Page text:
Really funny performance.
Meanwhile: I have no idea if Stockwell consciously said to himself, “Okay. Andy is going to always lead with his pointing finger.” but I would imagine not. Stockwell doesn’t work that way, meaning: planning. He’s not a cerebral actor (a la Malkovich, for example – who plans everything meticulously). Stockwell doesn’t plan (he has said as much – his approach is intuitive from when he was a little kid – and has a lot to do with going with his first impressions of a script). He doesn’t do much research, he doesn’t overcomplicate things – (not that cerebral actors like Malkovich overcomplicate – it’s just a different approach). So I see something like this pointing-finger thing in The Player – and it doesn’t seem like a conscious choice. I am not aware of the actor and his wheels turning in his head. I am aware of Andy, the character, trying to get what he needs. Stockwell, as an actor, is interested in the interplay of the scene – and being alive moment to moment to moment.
But the pointing thing. If you see the scene again, just notice him pointing – and it’s hysTERICAL – because sometimes he’s not even in the frame, and all we see is his hand – and there’s always a finger pointing.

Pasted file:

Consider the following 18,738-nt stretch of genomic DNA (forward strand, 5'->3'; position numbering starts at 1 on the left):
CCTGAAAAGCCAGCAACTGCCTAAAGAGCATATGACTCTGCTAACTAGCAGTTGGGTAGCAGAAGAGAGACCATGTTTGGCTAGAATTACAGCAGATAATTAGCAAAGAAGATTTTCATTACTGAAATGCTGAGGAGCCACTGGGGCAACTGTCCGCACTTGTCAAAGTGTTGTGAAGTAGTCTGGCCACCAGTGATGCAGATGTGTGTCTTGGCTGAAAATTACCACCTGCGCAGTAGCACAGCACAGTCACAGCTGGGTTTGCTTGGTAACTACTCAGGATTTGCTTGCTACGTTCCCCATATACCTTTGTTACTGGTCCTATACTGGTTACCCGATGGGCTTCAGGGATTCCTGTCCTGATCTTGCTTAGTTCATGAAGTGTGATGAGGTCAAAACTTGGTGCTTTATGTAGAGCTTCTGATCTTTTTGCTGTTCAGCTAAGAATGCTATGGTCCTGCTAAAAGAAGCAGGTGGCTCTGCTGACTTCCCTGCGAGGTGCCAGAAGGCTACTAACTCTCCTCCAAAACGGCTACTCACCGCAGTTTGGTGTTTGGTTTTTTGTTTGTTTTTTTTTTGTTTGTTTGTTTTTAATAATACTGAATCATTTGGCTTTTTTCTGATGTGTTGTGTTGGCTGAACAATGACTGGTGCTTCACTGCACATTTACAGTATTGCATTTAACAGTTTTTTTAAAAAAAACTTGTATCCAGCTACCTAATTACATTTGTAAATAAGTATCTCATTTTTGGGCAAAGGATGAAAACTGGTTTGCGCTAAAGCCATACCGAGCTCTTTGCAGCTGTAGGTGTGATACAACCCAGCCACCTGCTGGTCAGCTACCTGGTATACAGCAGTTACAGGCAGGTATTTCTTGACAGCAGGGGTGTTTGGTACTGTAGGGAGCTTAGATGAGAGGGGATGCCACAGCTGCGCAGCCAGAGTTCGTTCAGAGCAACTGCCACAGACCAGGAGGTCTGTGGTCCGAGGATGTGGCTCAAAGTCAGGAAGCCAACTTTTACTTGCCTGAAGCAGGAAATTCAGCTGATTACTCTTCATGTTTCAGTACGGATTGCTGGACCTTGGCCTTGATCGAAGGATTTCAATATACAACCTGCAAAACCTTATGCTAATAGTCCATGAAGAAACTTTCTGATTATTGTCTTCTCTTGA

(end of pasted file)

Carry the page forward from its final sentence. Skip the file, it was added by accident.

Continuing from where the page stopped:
Andy (his character) is trying to direct this event. He is trying to force Griffin Mill to sit still and listen to the pitch – even though it’s obvious Mill doesn’t want to. Andy points this way, that way – points at his writing partner – basically saying with the gesture, “Okay – you go now …” And while Grant speaks – Stockwell stands there – listening with every fiber of his being – ready to jump back in to pick up HIS part of the pitch. They are ONE BEING, these two writers – and Stockwell keeps it all up in the air with this frantic finger-pointing. It makes me laugh out loud to see it.